Inside Story

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Digging up a scandal

18 June 2010

The story of how two journalists unearthed the Securency scandal shows what would be lost if newspapers stop funding investigative journalism. They talked to Peter Clarke

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Kevin McNeill/iStockphoto.com

Kevin McNeill/iStockphoto.com



After simmering for a year in the Melbourne Age, allegations of international bribery involving Securency, the bank-note company half-owned by the Reserve Bank, have gained national coverage following a Four Corners story late last month. Age investigative journalists Richard Baker and Nick McKenzie talk to Peter Clarke about where the first nugget of information came from, how they researched the story, how they worked with Four Corners to take it further – and why it took so long to become a “scandal.”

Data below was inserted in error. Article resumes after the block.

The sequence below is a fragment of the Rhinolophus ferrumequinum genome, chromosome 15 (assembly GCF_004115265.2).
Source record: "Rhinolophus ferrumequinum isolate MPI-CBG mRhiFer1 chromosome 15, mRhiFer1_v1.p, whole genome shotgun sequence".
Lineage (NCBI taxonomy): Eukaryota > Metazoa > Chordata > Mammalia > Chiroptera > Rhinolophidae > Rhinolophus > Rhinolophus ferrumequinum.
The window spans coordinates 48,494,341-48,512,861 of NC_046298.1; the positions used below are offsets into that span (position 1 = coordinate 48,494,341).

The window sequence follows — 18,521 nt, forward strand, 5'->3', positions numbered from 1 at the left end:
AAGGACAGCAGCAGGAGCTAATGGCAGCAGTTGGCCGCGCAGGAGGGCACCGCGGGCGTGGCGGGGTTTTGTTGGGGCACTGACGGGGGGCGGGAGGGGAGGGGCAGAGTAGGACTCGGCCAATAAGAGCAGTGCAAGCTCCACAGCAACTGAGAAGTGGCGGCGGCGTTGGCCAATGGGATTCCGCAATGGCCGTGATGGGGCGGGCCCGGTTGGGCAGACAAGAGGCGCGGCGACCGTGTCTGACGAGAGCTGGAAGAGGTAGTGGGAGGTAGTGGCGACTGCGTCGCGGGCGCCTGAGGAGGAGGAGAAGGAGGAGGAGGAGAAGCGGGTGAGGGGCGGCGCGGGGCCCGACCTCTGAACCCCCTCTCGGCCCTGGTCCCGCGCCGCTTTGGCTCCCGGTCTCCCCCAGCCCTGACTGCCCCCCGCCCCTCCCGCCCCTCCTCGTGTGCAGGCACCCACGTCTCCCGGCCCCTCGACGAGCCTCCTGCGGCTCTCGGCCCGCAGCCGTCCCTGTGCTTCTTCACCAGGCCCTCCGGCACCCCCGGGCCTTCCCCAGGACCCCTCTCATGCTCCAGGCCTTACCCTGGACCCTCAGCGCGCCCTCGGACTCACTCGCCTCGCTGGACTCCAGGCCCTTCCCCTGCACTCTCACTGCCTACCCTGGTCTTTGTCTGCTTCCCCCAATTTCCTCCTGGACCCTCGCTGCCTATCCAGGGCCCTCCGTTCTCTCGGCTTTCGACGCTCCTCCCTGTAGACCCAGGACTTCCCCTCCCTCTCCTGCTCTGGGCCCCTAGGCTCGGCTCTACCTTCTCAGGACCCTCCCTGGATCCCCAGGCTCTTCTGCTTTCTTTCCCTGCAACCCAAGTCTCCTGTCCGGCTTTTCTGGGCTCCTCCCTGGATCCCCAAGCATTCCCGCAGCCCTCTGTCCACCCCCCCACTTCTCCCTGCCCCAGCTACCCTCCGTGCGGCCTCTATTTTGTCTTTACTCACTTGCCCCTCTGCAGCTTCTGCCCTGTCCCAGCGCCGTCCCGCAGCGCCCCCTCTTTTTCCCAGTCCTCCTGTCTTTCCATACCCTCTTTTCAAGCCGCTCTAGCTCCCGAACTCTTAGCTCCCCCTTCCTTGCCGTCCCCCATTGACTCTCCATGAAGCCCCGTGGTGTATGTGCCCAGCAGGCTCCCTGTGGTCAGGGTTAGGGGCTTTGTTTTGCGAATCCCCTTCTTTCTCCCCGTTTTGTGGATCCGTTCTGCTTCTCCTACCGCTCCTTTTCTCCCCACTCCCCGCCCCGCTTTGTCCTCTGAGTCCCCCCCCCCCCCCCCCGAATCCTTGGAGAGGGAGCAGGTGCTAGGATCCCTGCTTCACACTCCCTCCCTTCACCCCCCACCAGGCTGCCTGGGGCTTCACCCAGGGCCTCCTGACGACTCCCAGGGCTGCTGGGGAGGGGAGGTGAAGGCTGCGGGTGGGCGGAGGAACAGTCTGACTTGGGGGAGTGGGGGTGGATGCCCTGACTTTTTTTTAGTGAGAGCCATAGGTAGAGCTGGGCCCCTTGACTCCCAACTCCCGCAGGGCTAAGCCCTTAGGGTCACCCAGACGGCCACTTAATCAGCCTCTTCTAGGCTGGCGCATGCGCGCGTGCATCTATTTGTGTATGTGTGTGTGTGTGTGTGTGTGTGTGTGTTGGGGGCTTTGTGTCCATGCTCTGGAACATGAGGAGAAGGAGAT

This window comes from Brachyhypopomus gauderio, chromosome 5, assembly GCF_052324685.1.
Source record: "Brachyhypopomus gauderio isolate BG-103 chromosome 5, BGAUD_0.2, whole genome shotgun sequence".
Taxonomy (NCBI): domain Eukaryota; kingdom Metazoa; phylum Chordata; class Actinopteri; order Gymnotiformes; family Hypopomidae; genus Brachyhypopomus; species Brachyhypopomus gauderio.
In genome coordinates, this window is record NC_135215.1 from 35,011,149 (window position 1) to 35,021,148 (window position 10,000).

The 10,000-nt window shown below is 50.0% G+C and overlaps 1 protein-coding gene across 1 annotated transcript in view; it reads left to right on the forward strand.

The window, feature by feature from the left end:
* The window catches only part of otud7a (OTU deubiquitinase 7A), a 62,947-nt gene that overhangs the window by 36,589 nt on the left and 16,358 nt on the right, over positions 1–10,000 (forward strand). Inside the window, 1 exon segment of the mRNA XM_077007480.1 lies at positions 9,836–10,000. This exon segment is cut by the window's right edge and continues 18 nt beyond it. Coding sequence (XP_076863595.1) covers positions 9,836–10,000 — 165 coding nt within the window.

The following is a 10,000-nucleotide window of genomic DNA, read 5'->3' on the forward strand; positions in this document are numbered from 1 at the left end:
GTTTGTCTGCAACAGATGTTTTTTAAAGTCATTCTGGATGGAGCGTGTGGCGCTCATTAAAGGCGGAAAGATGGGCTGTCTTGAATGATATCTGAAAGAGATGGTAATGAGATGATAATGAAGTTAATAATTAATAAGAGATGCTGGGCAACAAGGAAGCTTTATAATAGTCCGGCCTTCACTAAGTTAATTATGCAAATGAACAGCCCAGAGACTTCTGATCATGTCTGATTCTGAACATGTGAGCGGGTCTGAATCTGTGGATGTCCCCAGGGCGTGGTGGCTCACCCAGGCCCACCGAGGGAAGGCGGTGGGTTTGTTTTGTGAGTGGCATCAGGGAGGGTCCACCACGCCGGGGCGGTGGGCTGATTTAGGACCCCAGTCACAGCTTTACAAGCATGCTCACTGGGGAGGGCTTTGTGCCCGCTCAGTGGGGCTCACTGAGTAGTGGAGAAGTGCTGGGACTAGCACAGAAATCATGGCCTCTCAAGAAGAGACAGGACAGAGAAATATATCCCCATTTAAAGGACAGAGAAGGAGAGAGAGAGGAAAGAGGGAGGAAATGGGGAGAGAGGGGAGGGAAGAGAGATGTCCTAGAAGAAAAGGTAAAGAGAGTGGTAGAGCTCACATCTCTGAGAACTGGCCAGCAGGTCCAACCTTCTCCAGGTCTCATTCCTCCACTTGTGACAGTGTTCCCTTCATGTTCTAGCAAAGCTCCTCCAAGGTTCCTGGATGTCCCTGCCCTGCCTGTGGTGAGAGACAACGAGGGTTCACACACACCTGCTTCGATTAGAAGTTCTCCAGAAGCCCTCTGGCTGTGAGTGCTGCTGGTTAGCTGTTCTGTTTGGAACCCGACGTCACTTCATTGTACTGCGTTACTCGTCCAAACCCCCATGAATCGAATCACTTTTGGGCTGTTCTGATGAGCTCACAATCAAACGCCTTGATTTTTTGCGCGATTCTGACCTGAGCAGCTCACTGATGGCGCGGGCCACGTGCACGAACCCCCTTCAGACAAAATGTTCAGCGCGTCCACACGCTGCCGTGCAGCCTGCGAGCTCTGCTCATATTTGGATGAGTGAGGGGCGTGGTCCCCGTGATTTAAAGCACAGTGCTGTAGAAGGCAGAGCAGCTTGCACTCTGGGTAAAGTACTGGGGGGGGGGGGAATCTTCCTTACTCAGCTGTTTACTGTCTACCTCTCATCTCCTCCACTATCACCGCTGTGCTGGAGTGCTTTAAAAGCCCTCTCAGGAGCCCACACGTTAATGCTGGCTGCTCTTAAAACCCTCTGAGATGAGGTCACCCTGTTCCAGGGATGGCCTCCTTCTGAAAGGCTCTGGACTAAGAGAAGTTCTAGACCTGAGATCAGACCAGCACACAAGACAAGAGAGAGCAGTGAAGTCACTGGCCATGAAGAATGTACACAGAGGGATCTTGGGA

More on this topic

The original Age report on Securency

The Four Corners program

Also in Inside Story: The scandal that almost wasn't

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Rob Oakeshott: Why I became an independent

25 August 2010

In this interview with Terry Lane, first broadcast on ABC Radio National’s The National Interest in 2002, Rob Oakeshott discusses why he joined the Nationals, and why he left

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Not happy with the National Party’s “white-shoe brigade”: Rob Oakeshott (above), independent federal member for Lyne, New South Wales.

Not happy with the National Party’s “white-shoe brigade”: Rob Oakeshott (above), independent federal member for Lyne, New South Wales.